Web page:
Volkswagen diesel scandal: 10 key dates

The fallout stemming from Volkswagen admitting cheating on diesel emissions tests became global news just a few short months ago, but the scandal has roots dating back several years. Read on for a timeline of what happened. 

1. 2006-2007

Ralf Hirschberger/AP/File
In this Oct. 23, 2015 file photo a worker touches the logo of Volkswagen AG on a Phaeton in Dresden, Germany. Volkswagen has admitted to installing defeat devices in some diesel vehicles.

2006-2007: In the spring of 2006, facing stricter emissions standards in the United States, Volkswagen is forced to cancel production of many of its small diesel cars for the 2007 model year. Soon after, in 2007, the automaker first purchases the diesel engine management software from Bosch, a German engineering giant, that would eventually used in devices that enabled Volkswagen to cheat on emissions tests. 

This past September, Volkswagen admitted to installing such software on millions of cars in Europe and the United States over a period of several years. 

The defeat devices are present in 4-cylinder diesel Volkswagen and Audi vehicles from 2009-2015 model years. They circumvent emissions regulations by turning on full emissions controls during testing, then shutting them down once the vehicle is back on the road.

The defeat device was designed to conceal emissions of nitrogen oxide. During road driving, when the emissions controls were turned off, the vehicles produced as much as 40 times the legal limit of nitrogen oxide pollution, according to the EPA.

Other car companies, including Honda and Ford in 1998, have been caught using similar defeat devices in the past. However, the scale of the Volkswagen scandal has not previously been seen. In the US, nearly 500,000 vehicles are thought to have defeat devices installed. In Europe Volkswagen has recalled a staggering 8.5 million diesel vehicles so far.

Volkswagen faces potentially staggering fines. The maximum fines from the EPA are the United States for 500,000 cars is around $18 billion, although it is unlikely to reach that point. The fines in Europe could be even higher.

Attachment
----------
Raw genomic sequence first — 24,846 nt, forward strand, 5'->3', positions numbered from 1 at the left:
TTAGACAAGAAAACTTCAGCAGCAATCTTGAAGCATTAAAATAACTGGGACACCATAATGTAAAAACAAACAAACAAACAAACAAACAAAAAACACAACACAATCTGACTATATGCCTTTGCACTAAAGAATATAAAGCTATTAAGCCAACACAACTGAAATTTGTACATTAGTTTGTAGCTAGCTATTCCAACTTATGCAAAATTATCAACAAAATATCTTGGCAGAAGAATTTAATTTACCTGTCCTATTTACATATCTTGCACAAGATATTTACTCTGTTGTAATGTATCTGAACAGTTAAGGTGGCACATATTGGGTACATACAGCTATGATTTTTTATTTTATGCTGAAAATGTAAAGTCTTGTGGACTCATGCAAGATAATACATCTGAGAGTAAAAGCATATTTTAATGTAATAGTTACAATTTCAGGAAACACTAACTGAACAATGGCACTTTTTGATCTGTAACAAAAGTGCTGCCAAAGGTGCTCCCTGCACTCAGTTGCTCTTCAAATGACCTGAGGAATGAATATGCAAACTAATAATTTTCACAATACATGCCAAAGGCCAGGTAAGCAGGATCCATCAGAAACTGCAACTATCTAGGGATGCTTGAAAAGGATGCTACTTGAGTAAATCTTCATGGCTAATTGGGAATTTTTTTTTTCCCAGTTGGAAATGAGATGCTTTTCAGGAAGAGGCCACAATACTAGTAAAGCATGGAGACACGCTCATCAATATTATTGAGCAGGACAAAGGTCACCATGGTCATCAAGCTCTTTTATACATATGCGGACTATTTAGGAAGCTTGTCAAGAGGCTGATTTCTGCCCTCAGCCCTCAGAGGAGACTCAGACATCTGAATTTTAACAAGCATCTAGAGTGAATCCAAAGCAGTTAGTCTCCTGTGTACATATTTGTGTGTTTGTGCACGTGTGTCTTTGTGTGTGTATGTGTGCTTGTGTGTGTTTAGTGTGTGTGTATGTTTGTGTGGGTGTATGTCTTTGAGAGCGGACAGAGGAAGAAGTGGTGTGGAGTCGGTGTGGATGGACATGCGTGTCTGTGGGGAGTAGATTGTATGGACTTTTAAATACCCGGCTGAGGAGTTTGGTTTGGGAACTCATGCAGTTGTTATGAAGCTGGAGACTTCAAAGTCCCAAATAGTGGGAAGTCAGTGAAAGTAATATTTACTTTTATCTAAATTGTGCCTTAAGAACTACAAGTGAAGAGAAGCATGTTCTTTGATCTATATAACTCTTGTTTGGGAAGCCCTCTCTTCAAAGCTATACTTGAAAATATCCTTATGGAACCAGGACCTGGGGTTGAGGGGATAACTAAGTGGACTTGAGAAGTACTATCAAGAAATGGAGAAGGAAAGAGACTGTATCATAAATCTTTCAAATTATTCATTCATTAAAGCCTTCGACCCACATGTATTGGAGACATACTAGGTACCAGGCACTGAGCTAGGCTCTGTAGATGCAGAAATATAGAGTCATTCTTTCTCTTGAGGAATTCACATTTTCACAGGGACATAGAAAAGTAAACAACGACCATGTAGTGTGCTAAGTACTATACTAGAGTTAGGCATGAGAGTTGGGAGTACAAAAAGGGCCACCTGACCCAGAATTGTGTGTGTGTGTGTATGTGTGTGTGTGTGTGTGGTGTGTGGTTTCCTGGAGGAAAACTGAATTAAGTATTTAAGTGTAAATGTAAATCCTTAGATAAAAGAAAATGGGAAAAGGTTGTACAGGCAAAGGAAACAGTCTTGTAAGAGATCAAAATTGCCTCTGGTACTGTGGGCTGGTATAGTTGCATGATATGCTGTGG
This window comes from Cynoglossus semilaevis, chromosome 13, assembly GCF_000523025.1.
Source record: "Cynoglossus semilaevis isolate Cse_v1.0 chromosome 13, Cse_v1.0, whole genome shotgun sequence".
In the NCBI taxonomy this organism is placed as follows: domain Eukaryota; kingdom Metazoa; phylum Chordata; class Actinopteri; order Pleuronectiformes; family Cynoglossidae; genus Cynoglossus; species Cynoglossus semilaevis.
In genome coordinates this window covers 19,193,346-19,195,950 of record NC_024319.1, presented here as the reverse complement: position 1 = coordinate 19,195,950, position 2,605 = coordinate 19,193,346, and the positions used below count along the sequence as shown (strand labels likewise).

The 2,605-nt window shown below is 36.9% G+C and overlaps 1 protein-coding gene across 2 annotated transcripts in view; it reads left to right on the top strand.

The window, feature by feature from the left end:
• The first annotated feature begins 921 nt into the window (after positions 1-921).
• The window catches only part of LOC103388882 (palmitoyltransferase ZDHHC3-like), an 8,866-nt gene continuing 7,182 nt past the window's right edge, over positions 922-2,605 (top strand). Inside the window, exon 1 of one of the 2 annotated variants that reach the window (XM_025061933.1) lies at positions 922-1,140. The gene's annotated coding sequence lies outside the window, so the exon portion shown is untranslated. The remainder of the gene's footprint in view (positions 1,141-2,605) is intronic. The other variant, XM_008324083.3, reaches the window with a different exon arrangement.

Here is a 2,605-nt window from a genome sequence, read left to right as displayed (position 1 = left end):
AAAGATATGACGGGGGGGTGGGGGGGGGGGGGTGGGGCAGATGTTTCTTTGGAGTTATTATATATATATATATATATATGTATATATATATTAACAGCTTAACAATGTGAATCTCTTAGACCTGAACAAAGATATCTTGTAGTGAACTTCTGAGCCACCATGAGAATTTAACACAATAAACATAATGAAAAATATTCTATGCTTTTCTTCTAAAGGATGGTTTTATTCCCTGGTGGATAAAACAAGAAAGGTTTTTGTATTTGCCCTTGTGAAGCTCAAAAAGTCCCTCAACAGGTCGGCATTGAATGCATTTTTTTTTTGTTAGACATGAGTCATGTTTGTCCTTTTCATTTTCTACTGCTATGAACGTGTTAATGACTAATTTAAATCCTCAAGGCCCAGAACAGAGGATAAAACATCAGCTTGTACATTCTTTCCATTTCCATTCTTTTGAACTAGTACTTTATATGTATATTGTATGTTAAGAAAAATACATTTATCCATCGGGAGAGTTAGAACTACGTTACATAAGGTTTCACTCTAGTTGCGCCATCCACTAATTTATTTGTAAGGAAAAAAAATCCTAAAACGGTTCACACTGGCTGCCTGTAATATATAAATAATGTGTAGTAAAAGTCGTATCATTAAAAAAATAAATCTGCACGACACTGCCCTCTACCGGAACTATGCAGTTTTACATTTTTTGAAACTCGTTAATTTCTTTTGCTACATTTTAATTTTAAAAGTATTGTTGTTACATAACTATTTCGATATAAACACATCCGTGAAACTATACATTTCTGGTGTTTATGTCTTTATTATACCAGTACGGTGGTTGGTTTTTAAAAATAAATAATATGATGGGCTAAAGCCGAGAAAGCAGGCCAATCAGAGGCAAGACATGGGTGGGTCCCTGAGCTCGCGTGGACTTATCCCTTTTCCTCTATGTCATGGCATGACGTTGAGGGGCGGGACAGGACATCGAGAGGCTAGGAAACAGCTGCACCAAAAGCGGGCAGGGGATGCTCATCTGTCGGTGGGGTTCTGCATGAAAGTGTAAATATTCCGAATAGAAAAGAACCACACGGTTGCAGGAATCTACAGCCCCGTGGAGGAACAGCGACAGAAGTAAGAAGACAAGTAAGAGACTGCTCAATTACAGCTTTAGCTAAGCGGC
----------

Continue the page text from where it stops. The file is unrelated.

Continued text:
Who within Volkswagen ordered the installation of the software, as well as who installed them, is still unknown. The timing of the installation of the first defeat devices suggests that the raised standards by the US EPA Tier 2 program, which was transitioning into effect from 2004-2009, may have spurred Volkswagen to explore alternative methods to appear to meet emissions standards.

1 of 10

Dear Reader,

About a year ago, I happened upon this statement about the Monitor in the Harvard Business Review – under the charming heading of “do things that don’t interest you”:

“Many things that end up” being meaningful, writes social scientist Joseph Grenny, “have come from conference workshops, articles, or online videos that began as a chore and ended with an insight. My work in Kenya, for example, was heavily influenced by a Christian Science Monitor article I had forced myself to read 10 years earlier. Sometimes, we call things ‘boring’ simply because they lie outside the box we are currently in.”

If you were to come up with a punchline to a joke about the Monitor, that would probably be it. We’re seen as being global, fair, insightful, and perhaps a bit too earnest. We’re the bran muffin of journalism.

But you know what? We change lives. And I’m going to argue that we change lives precisely because we force open that too-small box that most human beings think they live in.

The Monitor is a peculiar little publication that’s hard for the world to figure out. We’re run by a church, but we’re not only for church members and we’re not about converting people. We’re known as being fair even as the world becomes as polarized as at any time since the newspaper’s founding in 1908.

We have a mission beyond circulation, we want to bridge divides. We’re about kicking down the door of thought everywhere and saying, “You are bigger and more capable than you realize. And we can prove it.”

If you’re looking for bran muffin journalism, you can subscribe to the Monitor for $15. You’ll get the Monitor Weekly magazine, the Monitor Daily email, and unlimited access to

You've read  of  free articles. Subscribe to continue.